Insurance. Only in cases where HSU, is both beneficiary and irrevocable owner of a whole life insurance policy is the policy recorded as a gift. The cash surrender value of the policy is recorded, rather than its face value, as the amount of the gift. If the donor pays further premiums on the policy, the donor will receive gift credit at full value of the premium. In those cases where HSU receives the proceeds of an insurance policy in which it was named beneficiary but not owner, the full amount received is reported as a gift on the date delivered.
Gift of Services. Operating largely on the basis of volunteer efforts, HSUAF and HSU in effect receive gifts of time and other services. However, non-professional volunteer services, while appreciated, are not tax‑deductible to volunteers beyond out‑of‑pocket expenses associated with the service. HSU does not issue gift receipts for such out‑of‑pocket expenses.
Acceptance of Gifts from University Employees. Gifts to HSU from University employees may be accepted if the purpose of the gift is to support bona fide University activities or purchases. Such gifts must be subject to HSU's policies and procedures for expenditure. Because a gift to support an employee's own research, business travel, etc. may have potential for abuse, the deans and department chair must take special care in approving expenditures in order to ensure that the University's use of the gift supports its tax‑deductibility.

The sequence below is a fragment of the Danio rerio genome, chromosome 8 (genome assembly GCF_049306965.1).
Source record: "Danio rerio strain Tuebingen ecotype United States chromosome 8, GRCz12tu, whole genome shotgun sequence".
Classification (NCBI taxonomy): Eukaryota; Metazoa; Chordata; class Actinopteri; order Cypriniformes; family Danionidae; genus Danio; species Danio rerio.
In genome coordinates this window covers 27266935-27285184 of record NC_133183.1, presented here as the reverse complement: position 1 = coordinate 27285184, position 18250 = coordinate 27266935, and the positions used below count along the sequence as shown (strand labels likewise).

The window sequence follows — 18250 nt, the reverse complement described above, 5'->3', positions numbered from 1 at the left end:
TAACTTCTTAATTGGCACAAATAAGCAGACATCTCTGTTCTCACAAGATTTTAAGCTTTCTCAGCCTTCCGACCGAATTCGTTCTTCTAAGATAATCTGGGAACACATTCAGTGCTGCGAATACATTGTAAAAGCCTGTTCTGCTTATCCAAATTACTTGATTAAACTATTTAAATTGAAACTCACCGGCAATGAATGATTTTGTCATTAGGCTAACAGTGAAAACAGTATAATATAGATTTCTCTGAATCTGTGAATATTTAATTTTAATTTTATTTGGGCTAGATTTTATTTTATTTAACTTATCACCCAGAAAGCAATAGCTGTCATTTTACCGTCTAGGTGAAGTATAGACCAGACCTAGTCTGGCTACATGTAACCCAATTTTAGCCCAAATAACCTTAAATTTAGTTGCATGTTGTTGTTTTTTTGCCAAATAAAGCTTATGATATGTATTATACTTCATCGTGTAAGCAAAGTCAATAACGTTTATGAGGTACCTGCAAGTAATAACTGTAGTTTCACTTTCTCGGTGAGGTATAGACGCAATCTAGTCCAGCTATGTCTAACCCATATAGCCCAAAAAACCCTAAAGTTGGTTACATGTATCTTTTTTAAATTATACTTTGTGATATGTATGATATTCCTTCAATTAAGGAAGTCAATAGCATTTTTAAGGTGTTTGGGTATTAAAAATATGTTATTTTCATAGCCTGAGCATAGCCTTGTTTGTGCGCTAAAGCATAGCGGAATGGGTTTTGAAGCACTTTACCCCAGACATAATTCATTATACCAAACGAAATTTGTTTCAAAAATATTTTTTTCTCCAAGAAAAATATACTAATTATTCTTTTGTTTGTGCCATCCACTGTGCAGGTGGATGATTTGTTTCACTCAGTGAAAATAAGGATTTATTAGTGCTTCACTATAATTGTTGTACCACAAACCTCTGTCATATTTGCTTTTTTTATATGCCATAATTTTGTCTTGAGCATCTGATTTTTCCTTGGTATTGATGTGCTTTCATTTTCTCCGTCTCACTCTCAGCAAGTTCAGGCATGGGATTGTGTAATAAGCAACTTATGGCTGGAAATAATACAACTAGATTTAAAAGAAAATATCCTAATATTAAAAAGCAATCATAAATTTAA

A formal acknowledgement letter, used for tax purposes, for cash and non-cash donations is sent to each donor upon acceptance of the gift.  HSU will acknowledge non‑cash gifts in a letter containing a description of the donated item, although the actual fair market value will not be stated, except in the case of securities. Acknowledgements are necessary to ensure that gifts are deposited correctly and also serve as additional verification of a tax-deductible gift for the donor. Most donors are also deeply interested in the progress of the activity they have supported. Therefore, it is highly recommended that follow‑up letters be sent to donors to inform them of the progress being made by the use of their gift, and to offer additional thanks for their contribution to HSU. UA forwards on a regular basis gift information to appropriate parties, i.e., Vice Presidents and Deans.